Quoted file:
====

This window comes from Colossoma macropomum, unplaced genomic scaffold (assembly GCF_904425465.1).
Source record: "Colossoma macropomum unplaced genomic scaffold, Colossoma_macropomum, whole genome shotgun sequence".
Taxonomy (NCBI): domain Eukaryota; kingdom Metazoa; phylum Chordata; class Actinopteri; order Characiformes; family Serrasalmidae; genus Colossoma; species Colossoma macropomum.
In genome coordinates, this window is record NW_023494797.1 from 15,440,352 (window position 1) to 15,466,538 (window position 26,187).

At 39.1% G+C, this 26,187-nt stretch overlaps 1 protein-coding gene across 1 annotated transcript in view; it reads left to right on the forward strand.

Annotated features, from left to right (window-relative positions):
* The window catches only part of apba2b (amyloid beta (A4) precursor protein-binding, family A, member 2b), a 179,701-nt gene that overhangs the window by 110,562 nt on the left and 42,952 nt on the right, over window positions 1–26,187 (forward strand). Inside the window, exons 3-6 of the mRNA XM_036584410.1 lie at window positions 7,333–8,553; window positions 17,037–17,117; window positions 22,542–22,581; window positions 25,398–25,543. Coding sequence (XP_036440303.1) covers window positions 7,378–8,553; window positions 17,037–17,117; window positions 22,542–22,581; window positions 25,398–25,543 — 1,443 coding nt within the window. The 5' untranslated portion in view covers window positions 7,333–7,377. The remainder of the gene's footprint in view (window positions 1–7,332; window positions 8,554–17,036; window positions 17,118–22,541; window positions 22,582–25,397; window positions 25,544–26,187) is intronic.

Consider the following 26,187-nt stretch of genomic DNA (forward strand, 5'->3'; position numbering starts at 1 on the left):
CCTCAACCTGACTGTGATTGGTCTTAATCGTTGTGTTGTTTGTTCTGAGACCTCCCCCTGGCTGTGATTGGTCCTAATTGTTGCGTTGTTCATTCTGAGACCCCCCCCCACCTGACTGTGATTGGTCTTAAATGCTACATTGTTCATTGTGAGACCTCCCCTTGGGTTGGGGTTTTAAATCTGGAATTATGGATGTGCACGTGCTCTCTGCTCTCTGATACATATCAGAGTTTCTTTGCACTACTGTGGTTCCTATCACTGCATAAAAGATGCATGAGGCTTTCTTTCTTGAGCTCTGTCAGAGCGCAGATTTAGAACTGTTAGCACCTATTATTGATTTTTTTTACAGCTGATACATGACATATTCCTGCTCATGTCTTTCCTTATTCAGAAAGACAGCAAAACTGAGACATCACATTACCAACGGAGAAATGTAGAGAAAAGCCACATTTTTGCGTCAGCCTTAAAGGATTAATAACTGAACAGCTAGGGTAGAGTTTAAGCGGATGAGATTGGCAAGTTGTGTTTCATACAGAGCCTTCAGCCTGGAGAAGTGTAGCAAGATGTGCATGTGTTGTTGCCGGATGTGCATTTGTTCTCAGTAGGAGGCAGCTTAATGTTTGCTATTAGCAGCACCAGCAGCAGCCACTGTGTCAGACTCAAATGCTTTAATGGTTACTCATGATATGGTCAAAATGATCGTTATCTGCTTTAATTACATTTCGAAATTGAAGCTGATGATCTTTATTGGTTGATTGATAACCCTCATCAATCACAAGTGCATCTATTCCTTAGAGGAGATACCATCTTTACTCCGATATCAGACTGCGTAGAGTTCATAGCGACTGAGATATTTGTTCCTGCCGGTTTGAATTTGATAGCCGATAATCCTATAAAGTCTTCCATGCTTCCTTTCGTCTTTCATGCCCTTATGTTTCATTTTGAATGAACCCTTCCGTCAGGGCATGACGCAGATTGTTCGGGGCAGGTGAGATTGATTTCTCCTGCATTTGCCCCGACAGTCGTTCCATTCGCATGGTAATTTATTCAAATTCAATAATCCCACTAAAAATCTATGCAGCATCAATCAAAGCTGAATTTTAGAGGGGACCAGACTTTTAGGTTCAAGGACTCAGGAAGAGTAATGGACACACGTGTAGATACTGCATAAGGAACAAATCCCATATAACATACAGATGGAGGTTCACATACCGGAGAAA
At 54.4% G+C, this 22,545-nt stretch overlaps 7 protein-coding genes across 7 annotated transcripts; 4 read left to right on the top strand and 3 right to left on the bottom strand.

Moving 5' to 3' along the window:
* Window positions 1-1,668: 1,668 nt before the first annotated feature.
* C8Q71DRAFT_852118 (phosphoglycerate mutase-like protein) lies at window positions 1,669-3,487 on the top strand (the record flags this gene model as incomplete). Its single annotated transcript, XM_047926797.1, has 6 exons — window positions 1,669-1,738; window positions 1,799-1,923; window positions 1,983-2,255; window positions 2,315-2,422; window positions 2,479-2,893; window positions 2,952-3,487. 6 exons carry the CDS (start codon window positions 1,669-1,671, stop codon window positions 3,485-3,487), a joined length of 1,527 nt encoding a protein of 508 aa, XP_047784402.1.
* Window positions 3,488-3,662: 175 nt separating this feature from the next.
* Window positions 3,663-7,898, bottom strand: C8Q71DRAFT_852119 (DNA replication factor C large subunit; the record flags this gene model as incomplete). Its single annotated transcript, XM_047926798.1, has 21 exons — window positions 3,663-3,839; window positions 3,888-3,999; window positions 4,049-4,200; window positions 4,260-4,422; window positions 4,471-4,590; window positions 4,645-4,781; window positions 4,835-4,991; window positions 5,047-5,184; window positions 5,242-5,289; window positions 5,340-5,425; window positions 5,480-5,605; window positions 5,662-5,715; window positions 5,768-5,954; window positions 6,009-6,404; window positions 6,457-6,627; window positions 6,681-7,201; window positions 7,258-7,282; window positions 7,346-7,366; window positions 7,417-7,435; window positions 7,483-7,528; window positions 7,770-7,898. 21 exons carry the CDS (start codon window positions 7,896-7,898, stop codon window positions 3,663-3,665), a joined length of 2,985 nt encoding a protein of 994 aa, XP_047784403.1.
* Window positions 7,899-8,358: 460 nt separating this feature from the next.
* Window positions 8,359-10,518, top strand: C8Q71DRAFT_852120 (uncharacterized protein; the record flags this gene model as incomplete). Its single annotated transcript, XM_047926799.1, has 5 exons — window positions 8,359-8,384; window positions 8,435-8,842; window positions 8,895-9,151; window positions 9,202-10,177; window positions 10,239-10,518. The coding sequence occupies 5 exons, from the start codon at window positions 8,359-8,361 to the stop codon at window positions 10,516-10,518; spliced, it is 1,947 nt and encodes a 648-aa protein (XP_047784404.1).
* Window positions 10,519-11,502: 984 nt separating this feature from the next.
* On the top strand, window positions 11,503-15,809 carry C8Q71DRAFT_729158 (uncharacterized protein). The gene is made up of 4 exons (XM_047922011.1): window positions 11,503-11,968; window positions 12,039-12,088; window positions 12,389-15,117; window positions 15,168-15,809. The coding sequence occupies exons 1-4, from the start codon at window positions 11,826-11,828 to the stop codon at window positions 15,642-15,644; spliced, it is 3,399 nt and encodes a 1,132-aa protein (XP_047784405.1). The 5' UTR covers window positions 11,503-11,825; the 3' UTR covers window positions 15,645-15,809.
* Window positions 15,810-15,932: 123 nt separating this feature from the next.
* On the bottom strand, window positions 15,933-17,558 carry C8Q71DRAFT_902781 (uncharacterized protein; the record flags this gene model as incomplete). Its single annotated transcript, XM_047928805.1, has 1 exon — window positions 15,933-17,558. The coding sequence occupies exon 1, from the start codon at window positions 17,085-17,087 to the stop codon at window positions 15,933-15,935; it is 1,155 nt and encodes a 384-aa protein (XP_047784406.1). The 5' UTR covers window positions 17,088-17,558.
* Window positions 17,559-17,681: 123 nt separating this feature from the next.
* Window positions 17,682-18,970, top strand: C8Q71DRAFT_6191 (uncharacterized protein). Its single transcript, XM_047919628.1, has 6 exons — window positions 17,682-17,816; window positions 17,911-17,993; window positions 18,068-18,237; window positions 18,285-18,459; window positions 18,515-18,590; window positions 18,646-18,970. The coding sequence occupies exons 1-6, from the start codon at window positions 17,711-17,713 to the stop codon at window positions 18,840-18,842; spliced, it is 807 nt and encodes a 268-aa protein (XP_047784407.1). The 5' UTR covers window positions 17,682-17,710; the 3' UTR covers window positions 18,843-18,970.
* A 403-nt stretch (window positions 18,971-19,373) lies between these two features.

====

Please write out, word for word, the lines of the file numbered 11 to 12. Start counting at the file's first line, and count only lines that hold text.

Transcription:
Moving 5' to 3' along the window:
* Window positions 1-1,668: 1,668 nt before the first annotated feature.